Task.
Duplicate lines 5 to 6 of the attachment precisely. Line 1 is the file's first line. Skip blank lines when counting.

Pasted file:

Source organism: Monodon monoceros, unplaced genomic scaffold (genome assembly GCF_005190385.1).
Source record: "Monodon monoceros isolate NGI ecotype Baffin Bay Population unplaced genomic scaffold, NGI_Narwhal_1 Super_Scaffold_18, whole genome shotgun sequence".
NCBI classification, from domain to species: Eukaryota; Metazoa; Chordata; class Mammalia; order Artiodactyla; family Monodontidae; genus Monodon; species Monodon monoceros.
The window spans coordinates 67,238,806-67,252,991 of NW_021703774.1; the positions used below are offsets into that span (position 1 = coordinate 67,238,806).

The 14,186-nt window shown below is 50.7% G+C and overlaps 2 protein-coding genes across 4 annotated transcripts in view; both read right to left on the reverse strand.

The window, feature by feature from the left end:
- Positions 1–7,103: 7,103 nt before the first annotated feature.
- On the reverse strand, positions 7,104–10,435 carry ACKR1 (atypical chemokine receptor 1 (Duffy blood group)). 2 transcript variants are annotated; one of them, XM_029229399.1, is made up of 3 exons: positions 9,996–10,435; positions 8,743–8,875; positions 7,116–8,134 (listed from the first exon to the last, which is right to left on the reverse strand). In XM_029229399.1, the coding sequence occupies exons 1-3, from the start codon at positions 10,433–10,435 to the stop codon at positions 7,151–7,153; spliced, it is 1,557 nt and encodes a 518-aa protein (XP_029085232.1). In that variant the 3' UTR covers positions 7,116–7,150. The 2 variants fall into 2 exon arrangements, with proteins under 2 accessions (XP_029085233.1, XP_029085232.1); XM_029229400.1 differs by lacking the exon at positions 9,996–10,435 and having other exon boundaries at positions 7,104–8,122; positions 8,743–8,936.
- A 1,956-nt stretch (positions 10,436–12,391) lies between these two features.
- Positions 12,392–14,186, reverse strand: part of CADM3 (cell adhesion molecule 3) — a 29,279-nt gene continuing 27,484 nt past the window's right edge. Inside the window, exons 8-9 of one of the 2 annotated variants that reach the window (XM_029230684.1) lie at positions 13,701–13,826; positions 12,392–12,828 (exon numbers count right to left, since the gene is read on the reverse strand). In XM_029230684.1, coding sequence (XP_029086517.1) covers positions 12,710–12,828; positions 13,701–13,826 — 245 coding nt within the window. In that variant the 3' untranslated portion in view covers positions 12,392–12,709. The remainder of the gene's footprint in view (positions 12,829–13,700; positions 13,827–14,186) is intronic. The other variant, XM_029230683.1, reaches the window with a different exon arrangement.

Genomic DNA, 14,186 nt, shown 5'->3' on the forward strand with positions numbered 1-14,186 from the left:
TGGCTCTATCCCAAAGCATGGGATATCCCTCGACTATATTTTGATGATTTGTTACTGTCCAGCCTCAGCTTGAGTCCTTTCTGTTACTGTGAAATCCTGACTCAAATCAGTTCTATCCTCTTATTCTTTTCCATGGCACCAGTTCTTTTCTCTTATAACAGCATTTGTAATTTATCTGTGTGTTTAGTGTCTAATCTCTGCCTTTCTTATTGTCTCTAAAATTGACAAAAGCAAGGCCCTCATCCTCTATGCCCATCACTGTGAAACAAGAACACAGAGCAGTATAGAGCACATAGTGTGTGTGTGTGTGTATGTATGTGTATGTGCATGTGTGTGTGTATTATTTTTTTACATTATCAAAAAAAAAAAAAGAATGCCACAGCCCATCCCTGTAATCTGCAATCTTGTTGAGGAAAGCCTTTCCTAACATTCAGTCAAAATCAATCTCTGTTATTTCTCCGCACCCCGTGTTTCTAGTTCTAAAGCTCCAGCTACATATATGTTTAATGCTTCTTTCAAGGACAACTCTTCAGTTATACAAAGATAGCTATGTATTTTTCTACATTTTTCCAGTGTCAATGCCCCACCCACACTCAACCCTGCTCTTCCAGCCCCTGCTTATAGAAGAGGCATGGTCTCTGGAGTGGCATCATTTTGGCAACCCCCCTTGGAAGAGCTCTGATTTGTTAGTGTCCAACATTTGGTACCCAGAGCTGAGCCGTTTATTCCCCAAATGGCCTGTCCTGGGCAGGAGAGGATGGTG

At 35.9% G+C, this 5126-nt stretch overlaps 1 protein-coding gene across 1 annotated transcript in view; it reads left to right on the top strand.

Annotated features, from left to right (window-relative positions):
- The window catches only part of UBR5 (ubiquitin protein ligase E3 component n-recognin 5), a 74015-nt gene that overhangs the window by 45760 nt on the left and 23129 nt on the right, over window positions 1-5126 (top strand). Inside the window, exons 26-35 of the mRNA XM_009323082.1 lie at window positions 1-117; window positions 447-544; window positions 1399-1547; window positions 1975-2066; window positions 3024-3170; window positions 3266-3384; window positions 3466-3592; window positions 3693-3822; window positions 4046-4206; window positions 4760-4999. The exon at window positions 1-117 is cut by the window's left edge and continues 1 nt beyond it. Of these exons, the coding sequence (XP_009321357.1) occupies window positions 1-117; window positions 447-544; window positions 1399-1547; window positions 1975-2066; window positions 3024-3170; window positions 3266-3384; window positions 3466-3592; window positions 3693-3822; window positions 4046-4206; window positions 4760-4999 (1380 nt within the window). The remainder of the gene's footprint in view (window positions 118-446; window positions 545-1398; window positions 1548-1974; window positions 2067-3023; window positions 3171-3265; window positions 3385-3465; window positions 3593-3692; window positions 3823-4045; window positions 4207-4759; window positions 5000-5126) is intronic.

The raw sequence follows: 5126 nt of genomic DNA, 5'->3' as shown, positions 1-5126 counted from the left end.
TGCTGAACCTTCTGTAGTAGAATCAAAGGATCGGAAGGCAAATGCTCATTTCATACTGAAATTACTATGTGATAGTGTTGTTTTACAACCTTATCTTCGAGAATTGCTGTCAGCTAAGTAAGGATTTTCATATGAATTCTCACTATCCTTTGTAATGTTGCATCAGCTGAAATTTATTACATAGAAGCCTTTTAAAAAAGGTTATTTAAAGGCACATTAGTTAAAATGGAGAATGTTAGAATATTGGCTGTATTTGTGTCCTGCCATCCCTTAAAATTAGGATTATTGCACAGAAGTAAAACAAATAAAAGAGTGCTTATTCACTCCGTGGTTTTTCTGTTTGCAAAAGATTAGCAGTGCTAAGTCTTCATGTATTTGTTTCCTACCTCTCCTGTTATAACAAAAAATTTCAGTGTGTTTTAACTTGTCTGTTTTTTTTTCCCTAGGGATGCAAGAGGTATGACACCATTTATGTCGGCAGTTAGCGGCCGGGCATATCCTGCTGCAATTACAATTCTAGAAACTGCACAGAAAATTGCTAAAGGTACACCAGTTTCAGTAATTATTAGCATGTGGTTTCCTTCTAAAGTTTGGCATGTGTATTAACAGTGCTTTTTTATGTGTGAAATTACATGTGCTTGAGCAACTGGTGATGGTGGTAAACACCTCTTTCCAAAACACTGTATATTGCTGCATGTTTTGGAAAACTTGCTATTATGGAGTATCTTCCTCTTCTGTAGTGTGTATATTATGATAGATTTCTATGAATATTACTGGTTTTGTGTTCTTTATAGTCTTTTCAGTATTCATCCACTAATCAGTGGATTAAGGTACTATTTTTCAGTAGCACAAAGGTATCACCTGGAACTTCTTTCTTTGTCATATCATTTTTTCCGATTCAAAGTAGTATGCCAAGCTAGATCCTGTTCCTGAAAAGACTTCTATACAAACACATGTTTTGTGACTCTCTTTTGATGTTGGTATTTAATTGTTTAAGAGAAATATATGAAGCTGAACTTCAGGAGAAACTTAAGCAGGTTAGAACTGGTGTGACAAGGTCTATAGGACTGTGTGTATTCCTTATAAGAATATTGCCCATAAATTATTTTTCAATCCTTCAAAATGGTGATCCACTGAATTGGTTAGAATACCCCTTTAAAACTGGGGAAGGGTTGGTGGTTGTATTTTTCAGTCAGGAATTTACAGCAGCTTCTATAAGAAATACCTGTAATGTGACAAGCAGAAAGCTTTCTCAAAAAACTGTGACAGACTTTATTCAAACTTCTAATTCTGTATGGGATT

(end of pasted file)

The 14,186-nt window shown below is 50.7% G+C and overlaps 2 protein-coding genes across 4 annotated transcripts in view; both read right to left on the reverse strand.

The window, feature by feature from the left end: